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Usefulness of EDX Techniques in the Evaluation of Suspected Tarsal Tunnel Syndrome

American Association of Neuromuscular & Electrodiagnostic Medicine
2621 Superior Dr. NW, Rochester, MN 55901 (507/288-0100)

ABSTRACT: This evidence-based review was performed to evaluate the utility of nerve conduction studies (NCSs) and needle electromyography (EMG) in the diagnosis of tibial neuropathy at the ankle (tarsal tunnel syndrome, TTS). A total of 317 articles on TTS were identified that were published in English from 1965 through April 2002, from the National Library of Medicine MEDLINE database. All articles were reviewed on the basis of six selection criteria. The results of this search revealed that four articles met five or more criteria. All four articles examined the use of electrodiagnostic (EDX) techniques for the evaluation of patients with clinically suspected TTS, and were included in this practice parameter. Each of these four studies was considered to meet Class III level of evidence. NCSs were abnormal in some patients with suspected TTS. Sensory NCSs were more likely to be abnormal than motor NCSs but the actual sensitivity and specificity could not be determined. The sensitivity of needle EMG abnormalities could not be determined. NCSs may be useful for confirming the diagnosis of tibial neuropathy at the ankle, recommendation Level C. Well-designed studies are needed to evaluate more definitively EDX techniques in TTS.
MuscleNerve32: 236–240, 2005




This practice parameter is an educational effort sponsored by the American Association of Neuromuscular and Electrodiagnostic Medicine (AANEM, formerly AAEM), and is based on a systematic review of the published scientific literature to assess the usefulness of electrodiagnostic (EDX ) techniques in the diagnosis of patients with involvement of the tibial nerve at the level of the medial ankle (i.e., tarsal tunnel syndrome, TTS). The TTS Task Force of the AANEM was charged by the AANEM Board to develop this practice parameter to provide recommendations for the appropriate use of EDX studies in TTS and to provide recommendations for future research.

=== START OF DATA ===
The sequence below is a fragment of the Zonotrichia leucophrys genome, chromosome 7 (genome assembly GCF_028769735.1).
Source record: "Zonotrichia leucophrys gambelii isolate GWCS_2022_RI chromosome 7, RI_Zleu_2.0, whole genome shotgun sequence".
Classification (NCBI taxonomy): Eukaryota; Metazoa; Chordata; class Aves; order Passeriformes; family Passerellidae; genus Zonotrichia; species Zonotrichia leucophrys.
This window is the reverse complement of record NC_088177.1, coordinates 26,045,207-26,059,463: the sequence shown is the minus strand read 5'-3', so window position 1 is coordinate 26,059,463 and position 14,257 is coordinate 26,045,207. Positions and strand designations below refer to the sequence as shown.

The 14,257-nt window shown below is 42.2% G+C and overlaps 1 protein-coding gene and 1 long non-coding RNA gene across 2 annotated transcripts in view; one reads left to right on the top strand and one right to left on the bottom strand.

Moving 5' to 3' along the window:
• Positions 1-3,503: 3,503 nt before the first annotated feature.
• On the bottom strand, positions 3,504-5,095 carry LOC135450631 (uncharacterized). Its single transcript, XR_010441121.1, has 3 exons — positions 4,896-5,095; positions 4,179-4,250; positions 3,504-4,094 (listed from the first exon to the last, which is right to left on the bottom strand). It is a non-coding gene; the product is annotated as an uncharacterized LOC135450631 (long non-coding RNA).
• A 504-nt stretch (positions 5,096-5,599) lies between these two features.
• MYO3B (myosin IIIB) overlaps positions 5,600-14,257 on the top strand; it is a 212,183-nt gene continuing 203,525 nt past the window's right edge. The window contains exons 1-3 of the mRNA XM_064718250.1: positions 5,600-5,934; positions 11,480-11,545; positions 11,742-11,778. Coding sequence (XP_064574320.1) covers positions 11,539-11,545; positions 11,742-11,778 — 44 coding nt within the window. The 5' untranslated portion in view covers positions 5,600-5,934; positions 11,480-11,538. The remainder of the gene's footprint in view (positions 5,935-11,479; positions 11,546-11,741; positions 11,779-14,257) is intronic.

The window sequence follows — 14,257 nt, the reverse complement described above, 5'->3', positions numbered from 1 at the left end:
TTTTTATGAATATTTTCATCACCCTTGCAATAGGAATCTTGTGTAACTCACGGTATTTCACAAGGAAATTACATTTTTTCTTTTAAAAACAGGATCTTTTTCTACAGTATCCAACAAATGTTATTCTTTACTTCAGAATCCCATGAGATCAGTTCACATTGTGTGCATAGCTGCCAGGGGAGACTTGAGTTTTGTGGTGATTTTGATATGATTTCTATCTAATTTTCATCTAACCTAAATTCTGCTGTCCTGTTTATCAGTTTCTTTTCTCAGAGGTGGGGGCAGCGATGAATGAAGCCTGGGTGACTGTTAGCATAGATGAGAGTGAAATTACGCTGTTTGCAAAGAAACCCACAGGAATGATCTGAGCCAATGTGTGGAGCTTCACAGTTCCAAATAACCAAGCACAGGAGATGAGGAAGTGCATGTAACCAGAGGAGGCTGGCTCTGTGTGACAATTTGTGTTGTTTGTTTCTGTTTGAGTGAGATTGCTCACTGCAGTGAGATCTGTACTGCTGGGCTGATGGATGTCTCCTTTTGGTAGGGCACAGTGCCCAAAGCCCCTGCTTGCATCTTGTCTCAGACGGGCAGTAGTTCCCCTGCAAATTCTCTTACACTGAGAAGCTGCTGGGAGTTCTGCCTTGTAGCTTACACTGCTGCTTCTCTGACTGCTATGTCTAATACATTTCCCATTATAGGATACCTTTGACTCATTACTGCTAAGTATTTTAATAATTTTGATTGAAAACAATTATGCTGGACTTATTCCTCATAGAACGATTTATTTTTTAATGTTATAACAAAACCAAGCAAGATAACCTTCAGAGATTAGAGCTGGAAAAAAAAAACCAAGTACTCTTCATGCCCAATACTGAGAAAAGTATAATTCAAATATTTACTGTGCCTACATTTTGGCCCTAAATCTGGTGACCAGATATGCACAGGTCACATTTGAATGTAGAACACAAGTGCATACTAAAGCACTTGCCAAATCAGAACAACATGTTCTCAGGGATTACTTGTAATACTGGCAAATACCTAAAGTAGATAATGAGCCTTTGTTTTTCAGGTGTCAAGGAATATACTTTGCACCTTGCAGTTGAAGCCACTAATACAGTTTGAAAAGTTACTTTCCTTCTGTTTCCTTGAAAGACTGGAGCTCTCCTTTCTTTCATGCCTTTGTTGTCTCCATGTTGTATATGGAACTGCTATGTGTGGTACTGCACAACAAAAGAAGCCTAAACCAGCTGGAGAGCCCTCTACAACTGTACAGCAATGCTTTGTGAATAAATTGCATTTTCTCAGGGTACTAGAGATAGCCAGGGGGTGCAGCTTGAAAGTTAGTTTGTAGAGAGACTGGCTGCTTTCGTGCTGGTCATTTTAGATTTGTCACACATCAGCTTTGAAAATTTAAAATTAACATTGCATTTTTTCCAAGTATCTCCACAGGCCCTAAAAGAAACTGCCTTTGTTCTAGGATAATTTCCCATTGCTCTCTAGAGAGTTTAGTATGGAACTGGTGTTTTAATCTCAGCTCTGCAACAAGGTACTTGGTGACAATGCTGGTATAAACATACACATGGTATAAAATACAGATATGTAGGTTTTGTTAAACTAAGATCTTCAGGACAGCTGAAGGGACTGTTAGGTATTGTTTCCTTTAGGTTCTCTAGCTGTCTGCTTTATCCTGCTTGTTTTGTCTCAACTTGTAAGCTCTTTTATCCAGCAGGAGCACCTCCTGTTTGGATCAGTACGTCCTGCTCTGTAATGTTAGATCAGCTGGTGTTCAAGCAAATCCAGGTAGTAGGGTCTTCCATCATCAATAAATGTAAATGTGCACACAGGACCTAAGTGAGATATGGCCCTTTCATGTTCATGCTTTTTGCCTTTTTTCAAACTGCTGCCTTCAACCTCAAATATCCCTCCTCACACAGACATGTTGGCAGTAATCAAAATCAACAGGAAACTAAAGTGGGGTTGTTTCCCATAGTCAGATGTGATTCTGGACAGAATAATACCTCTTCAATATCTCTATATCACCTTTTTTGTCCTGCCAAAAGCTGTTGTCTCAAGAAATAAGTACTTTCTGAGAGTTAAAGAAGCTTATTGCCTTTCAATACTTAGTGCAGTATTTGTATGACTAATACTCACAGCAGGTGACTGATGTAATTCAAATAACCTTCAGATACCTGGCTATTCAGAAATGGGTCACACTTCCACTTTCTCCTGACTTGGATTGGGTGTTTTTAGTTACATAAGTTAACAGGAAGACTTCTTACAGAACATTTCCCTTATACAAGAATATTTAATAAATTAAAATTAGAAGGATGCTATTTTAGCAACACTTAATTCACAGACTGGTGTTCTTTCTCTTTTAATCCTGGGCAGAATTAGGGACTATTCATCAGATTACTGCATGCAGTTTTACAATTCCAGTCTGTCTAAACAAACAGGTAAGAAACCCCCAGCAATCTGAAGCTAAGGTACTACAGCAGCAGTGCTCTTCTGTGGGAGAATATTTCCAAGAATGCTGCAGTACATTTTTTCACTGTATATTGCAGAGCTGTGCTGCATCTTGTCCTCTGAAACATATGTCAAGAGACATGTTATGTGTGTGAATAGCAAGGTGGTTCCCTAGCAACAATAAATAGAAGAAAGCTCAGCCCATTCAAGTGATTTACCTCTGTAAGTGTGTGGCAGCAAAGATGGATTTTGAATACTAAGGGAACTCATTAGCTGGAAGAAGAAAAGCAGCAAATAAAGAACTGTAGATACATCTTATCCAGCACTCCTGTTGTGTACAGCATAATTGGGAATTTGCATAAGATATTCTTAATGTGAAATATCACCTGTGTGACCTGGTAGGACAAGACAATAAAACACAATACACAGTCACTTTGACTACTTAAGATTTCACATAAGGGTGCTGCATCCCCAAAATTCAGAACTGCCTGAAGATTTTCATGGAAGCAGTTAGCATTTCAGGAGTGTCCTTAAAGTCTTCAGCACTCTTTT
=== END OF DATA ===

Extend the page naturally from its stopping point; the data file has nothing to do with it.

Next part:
Available for Category 1 CME credit through the AANEM at
This article was prepared and reviewed by the AANEM and did not undergo the separate review process of Muscle & Nerve .

Abbreviations : AANEM, American Association of Neuromuscular and Electrodiagnostic Medicine; EDX, electrodiagnostic; EMG, electromyography; NCS, nerve conduction study; TTS, tarsal tunnel syndrome
Keywords : electrodiagnosis; electromyography; entrapment neuropathies; nerve conduction studies; tarsal tunnel syndrome; tibial nerve
Correspondence to : American Association of Neuromuscular & Electrodiagnostic Medicine, 2621 Superior Dr. NW, Rochester, MN 55901, USA; e-mail:

© 2005 American Association of Neuromuscular & Electrodiagnostic Medicine. Published by Wiley Periodicals, Inc.
Published online 7 July 2005 in Wiley InterScience ( DOI 10.1002/mus.20393


The most common site of tibial mononeuropathy is at the level of the tarsal tunnel. The constellation of symptoms of pain and numbness in the sole of the foot, sensation of tightness, cramping pain, and worsening of symptoms with prolonged standing or walking has been associated with TTS.5– 7,9 The term was first coined by Keck and Lam in separate articles.14,16 However, the first description of the clinical features of TTS is attributed to von Malaise´ in 1918.18,24 The tibial nerve is reported to be com-pressed in the tarsal tunnel, posterior and inferior to the medial malleolus. No population-based studies exist to determine the incidence or prevalence of TTS.  EDX studies have been used in an effort to diagnose the condition more accurately. Unfortunately, the techniques used for these studies vary considerably and are not always clearly described in the literature. To determine the usefulness of EDX techniques in the evaluation of patients with suspected TTS, systematic review and analysis were conducted of the relevant literature to answer the following clinical questions: (1) In patients clinically suspected of having TTS, what are the best electrodiagnostic (EDX) studies to confirm the diagnosis? and (2) How can future clinical research studies be improved to evaluate the usefulness of laboratory studies, including EDX studies, to confirm the diagnosis of TTS?


The task force agreed up on a set of six criteria to evaluate the literature in the electrodiagnosis of TTS (adapted from AAEM Carpal Tunnel Syndrome criteria, 2002).2 Published articles that met at least five of the following six criteria were included for further review :
  1. The study was prospective.
  2. The diagnosis of TTS was based on clinical criteria independent of the EDX procedures under evaluation.
  3. The EDX procedure was defined, or the reference to a published technique was provided, sufficient to permit duplication of the procedure.
  4. The limb temperature was monitored .
  5. The reference values were reported .
  6. The criteria for abnormality of results of the EDX procedures were clearly stated and defined.